Howard Chaykin Net Worth, Bio

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January 1, 2020

Howard Chaykin Net Worth

Howard Victor Chaykin how much money? For this question we spent 13 hours on research (Wikipedia, Youtube, we read books in libraries, etc) to review the post.

The main source of income: Authors
Total Net Worth at the moment 2021 year – is about $43,4 Million.

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Biography

Howard Victor Chaykin information Birth date: October 7, 1950 Birth place: Newark, New Jersey, United States Profession:Writer, Miscellaneous Crew, Art Department Nominations:Locus Award for Best Art Book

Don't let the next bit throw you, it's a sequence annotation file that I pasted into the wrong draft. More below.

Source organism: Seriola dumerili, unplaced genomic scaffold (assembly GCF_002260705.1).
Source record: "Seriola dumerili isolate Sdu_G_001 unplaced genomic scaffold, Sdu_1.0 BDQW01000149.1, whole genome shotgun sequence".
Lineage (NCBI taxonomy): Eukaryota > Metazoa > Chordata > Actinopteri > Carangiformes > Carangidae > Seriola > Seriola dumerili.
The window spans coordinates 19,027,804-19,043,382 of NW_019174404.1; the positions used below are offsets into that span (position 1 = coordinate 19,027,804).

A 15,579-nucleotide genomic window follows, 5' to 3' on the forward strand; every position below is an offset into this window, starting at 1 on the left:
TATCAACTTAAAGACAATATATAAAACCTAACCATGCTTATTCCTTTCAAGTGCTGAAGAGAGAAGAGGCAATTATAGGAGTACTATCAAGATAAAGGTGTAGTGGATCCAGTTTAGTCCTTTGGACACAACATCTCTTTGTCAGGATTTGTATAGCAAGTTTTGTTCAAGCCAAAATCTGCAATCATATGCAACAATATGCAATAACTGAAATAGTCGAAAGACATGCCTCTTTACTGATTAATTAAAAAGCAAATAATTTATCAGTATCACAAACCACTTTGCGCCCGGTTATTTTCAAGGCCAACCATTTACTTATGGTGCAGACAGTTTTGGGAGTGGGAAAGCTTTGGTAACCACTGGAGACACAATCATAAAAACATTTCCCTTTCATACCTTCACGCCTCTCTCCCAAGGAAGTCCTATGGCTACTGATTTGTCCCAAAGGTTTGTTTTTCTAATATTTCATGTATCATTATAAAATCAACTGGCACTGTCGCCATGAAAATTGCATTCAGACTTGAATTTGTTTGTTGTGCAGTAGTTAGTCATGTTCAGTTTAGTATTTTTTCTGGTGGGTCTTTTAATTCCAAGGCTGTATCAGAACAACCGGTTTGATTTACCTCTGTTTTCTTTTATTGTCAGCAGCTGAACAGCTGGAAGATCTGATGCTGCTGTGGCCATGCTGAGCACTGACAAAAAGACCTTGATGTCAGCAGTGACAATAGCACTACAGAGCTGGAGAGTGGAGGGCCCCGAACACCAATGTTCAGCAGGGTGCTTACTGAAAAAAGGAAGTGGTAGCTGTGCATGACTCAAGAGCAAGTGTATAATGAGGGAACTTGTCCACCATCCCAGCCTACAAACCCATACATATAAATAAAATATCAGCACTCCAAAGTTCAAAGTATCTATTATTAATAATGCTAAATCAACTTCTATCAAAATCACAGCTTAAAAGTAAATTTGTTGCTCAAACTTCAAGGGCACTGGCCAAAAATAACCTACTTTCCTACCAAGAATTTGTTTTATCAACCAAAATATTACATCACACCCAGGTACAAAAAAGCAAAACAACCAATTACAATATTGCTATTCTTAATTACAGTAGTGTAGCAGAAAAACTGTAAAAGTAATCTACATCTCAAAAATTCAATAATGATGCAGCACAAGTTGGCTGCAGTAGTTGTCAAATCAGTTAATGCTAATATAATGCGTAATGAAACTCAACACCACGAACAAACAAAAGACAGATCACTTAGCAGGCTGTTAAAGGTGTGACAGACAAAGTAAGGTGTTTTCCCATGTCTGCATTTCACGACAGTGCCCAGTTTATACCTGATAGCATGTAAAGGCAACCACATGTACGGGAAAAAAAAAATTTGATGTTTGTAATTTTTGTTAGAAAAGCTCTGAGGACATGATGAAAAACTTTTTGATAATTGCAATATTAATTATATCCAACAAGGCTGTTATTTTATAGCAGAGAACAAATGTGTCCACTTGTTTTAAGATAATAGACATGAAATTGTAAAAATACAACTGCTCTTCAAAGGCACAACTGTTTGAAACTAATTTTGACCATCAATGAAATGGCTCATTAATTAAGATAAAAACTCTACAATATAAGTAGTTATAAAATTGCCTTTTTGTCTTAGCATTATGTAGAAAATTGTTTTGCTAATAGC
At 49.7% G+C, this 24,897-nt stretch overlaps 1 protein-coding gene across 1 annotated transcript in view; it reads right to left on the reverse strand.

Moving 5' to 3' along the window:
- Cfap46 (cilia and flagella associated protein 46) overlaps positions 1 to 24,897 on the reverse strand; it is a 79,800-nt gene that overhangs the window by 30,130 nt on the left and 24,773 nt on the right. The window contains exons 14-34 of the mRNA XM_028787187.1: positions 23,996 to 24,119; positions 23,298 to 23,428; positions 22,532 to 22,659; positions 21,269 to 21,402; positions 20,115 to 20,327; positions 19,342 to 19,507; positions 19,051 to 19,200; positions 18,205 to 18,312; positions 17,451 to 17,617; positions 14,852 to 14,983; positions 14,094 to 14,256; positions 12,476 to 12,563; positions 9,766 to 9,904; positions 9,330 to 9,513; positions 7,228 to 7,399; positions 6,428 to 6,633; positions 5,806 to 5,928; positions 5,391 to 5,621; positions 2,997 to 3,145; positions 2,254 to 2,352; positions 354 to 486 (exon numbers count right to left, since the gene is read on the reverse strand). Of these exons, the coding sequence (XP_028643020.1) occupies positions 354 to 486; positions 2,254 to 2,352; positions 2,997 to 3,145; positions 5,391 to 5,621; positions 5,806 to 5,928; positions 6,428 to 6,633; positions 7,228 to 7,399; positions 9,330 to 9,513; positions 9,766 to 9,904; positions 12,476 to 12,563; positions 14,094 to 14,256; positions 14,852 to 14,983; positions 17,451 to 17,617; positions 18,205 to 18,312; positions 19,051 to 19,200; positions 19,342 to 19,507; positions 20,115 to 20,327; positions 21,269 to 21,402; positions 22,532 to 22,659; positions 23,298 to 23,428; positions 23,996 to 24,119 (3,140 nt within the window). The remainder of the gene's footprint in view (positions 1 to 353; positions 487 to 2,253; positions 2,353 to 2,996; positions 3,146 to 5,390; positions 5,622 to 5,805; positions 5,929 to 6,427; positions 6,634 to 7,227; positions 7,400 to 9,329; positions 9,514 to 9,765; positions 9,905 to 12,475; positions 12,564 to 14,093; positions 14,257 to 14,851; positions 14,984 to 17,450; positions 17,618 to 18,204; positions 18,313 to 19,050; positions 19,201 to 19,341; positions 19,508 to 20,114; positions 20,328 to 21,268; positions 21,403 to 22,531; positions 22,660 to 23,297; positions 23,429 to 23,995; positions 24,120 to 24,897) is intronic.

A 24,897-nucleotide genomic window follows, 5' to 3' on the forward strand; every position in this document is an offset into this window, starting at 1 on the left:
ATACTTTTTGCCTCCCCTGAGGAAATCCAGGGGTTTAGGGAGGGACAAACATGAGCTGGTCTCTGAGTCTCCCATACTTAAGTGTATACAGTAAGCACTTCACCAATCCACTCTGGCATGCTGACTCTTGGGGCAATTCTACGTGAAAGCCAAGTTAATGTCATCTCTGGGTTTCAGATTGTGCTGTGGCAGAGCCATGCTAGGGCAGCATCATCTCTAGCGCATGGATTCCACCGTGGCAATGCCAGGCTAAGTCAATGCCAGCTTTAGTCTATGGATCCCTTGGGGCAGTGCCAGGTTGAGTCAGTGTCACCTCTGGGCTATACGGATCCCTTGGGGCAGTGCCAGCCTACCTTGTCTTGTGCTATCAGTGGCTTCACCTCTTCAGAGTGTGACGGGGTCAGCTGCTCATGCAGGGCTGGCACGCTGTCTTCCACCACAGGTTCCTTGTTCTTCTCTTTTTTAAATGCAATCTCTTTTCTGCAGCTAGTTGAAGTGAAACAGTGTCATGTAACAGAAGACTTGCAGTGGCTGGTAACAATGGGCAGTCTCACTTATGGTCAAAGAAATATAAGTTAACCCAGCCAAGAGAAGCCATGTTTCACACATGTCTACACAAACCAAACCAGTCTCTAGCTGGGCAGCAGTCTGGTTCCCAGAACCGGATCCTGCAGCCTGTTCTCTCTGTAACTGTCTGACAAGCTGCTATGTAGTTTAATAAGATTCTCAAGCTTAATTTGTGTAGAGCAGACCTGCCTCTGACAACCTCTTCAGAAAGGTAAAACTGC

Height, Weight

:How tall is Howard Chaykin – 1,84m.
How much weight is Howard Chaykin – 74kg

Pictures

Howard Chaykin Net Worth
Howard Chaykin Net Worth
Howard Chaykin Net Worth
Howard Chaykin Net Worth

Wiki

Born in 1950 in New Jersey but raised in East Flatbush and Brownsville, a neighborhood in Brooklyn, NY. His parents were separated and he was raised by his mother and adoptive father. Started out as a gofer for the legendary artist Gil Kane at 19, which also led him to work for Wally Wood, Gray Morrow, Neal Adams and Byron Preiss, all of whom are …